DEVON farmer Fred Collins speaks about how a life-changing accident forced a change in his attitude to farm safety on Farming Focus, the new podcast for South West farmers. 

Marking Farm Safety Week, the latest episode of the new podcast from Cornish Mutual tackles a subject often not addressed until disaster strikes.

In February last year, Fred Collins’ arm was crushed when a jack failed while changing a tractor tyre. After eight hours of surgery to insert 32 screws into his arm and with extensive nerve damage and months out of action, he is back working on the farm but with greater respect for health and safety.

Talking to Farming Focus podcast host Peter Green, Fred explained how the accident occurred and what has happened since: 'The morning of the accident I was rushing around because time was short. As a small farm I do as much as I can myself to keep costs down and because I was in a rush, I was cutting corners.

 'Since the accident I’ve definitely slowed down and I now think twice about a job before carrying it out. On the day of my accident, there was an axle stand just metres away. It could have prevented the tractor from slipping off the jack, but I was so focused on getting the job done quickly I didn’t think to use it.

'Taking an extra minute to step back and think about what I’m doing ultimately means I’m taking fewer risks and being much safer on farm.'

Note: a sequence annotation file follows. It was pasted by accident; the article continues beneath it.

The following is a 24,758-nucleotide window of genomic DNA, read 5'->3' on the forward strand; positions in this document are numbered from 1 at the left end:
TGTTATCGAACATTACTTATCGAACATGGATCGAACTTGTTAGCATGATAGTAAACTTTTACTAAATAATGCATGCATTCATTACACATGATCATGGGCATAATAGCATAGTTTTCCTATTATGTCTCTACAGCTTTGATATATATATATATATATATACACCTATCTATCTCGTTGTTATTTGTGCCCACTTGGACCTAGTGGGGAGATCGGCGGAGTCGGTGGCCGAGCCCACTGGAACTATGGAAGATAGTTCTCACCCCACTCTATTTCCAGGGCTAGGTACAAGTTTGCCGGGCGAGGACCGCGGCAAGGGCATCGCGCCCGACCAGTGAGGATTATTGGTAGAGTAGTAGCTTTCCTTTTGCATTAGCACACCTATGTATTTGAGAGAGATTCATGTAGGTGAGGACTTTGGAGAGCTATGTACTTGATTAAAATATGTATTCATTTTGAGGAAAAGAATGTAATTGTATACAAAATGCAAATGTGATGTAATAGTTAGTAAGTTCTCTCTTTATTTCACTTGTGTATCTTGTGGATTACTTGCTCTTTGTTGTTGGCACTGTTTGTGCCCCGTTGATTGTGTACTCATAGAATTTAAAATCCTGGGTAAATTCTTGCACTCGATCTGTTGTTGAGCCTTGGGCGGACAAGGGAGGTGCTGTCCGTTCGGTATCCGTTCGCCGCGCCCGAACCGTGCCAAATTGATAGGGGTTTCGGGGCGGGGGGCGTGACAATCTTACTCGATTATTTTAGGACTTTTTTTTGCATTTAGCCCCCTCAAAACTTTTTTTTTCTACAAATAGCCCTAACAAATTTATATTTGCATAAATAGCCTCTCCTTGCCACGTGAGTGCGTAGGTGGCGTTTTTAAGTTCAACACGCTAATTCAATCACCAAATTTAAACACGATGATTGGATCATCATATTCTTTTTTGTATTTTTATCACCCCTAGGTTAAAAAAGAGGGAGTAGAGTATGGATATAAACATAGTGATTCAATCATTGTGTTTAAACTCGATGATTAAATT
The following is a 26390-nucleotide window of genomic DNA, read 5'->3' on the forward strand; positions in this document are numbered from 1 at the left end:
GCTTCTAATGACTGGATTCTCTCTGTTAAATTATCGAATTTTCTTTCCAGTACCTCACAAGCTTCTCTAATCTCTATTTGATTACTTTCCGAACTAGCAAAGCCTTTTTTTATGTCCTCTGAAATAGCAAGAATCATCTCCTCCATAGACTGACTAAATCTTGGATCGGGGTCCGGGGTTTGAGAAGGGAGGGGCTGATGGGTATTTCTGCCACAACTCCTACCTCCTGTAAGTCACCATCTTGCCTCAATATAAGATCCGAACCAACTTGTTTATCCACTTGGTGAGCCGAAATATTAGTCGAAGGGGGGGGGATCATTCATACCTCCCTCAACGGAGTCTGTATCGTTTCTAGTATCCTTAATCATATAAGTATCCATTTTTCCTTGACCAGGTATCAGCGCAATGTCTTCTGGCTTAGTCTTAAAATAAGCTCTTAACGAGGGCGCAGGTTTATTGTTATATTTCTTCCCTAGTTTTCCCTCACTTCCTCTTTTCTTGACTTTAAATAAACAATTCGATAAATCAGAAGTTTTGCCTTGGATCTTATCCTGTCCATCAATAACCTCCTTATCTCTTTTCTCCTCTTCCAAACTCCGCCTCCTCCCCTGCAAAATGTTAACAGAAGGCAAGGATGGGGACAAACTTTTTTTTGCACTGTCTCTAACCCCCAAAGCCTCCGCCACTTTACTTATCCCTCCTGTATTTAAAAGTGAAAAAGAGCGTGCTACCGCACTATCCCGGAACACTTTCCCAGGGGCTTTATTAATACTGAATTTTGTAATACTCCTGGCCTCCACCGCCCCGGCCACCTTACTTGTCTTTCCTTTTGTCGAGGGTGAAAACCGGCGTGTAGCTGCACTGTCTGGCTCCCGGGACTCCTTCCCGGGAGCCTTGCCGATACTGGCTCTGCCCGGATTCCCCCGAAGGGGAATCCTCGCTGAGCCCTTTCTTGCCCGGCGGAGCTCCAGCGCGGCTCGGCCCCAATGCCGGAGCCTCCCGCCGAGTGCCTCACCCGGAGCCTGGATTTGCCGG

Fred’s new approach reflects this year’s Farm Safety Week message, Take 5 to stay alive, encouraging farmers to take a few extra minutes before each task to consider its safety.

A sentiment echoed by the podcast episode’s other guests Cornish Mutual Claims Technician Nick Lay and Insurance Director Paul Mahon.

'Trying to rush through tasks might mean you save yourself a bit of time, but if it goes wrong the consequences can have a much larger impact,' warned Nick. 'At Cornish Mutual we see the impact farm accidents have on the individual, their family and the business. Ultimately health and safety is about looking after yourself and the important people around you.'

Paul suggested having a plan in place is important: “When it comes to farm safety you want to be proactive, not reactive. Having an action plan breaking down what can be improved into simple tasks will give you a sense of control. The plan can change and evolve but ultimately it will help ensure your farm is resilient as it can be.

'Cornish Mutual’s specialist in-house advisors can help do this with tailored, practical support through our Farm Health and Safety Service.

'Farming is a high-risk sector and we need to speed up the long-term downward trend in fatal accidents. Every farm fatality is one too many.'